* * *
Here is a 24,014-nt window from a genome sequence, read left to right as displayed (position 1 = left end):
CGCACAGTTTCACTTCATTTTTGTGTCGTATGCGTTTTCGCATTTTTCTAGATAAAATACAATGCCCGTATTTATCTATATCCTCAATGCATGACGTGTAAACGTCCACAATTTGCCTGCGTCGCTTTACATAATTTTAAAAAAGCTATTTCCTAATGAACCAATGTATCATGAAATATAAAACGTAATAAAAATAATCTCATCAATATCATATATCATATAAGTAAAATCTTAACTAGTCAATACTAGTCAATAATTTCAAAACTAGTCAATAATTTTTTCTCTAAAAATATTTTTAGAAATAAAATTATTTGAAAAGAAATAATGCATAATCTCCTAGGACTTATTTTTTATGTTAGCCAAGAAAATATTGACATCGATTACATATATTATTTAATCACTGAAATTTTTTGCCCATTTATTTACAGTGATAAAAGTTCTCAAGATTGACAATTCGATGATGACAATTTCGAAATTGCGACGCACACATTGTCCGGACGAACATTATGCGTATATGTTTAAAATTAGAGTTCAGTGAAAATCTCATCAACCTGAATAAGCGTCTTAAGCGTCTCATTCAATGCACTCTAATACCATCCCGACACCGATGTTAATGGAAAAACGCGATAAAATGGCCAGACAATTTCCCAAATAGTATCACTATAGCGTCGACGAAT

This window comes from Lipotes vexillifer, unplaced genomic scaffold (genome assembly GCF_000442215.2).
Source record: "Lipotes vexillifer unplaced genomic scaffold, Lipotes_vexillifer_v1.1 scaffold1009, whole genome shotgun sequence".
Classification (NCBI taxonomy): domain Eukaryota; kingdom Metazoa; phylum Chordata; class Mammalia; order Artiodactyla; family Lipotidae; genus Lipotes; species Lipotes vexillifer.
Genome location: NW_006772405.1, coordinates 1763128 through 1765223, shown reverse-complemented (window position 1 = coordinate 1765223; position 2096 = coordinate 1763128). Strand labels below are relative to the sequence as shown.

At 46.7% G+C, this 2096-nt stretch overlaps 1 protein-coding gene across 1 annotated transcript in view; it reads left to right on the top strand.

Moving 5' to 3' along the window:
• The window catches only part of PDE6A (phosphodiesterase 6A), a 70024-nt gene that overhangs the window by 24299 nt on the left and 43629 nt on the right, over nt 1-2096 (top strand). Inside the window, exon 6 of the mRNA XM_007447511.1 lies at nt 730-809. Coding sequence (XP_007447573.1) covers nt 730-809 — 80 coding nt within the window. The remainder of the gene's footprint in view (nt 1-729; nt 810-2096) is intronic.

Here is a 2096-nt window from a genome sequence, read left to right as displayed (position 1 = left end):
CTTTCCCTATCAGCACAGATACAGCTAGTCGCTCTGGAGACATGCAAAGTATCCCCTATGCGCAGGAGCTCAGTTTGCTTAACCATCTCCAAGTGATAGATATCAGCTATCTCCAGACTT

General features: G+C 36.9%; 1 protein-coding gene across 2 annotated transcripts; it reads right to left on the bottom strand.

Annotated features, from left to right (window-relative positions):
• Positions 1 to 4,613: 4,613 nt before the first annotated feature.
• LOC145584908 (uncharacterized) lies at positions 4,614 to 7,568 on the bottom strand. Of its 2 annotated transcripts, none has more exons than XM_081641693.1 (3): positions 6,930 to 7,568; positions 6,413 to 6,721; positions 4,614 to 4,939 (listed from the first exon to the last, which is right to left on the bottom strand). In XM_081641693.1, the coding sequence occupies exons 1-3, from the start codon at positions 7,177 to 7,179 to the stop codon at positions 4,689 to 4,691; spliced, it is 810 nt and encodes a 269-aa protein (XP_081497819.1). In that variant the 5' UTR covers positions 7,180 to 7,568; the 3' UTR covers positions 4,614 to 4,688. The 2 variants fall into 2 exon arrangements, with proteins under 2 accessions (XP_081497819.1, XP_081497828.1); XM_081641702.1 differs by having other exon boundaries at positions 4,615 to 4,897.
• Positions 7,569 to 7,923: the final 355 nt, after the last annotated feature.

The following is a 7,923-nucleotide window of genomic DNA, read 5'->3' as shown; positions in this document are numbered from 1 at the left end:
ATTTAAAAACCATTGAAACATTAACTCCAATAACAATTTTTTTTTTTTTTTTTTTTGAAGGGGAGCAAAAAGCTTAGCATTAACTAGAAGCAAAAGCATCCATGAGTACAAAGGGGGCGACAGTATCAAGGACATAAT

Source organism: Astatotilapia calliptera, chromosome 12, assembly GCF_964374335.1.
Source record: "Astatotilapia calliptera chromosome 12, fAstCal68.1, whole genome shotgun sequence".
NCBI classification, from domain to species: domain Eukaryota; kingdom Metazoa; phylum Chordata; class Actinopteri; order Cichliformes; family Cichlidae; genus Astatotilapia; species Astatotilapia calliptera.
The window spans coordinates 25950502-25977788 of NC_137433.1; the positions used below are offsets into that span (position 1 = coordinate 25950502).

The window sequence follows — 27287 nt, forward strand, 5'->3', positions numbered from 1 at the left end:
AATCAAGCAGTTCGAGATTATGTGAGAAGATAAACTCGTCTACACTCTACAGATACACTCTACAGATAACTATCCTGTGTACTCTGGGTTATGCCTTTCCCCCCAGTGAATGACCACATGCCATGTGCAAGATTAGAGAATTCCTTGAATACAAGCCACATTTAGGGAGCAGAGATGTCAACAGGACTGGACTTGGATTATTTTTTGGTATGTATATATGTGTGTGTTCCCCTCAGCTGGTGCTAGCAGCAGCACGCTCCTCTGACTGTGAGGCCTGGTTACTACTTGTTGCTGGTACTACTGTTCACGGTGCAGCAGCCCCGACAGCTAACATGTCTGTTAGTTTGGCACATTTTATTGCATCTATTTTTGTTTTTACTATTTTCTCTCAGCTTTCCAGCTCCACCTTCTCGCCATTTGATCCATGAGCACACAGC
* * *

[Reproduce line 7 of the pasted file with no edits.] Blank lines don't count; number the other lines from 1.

At 46.7% G+C, this 2096-nt stretch overlaps 1 protein-coding gene across 1 annotated transcript in view; it reads left to right on the top strand.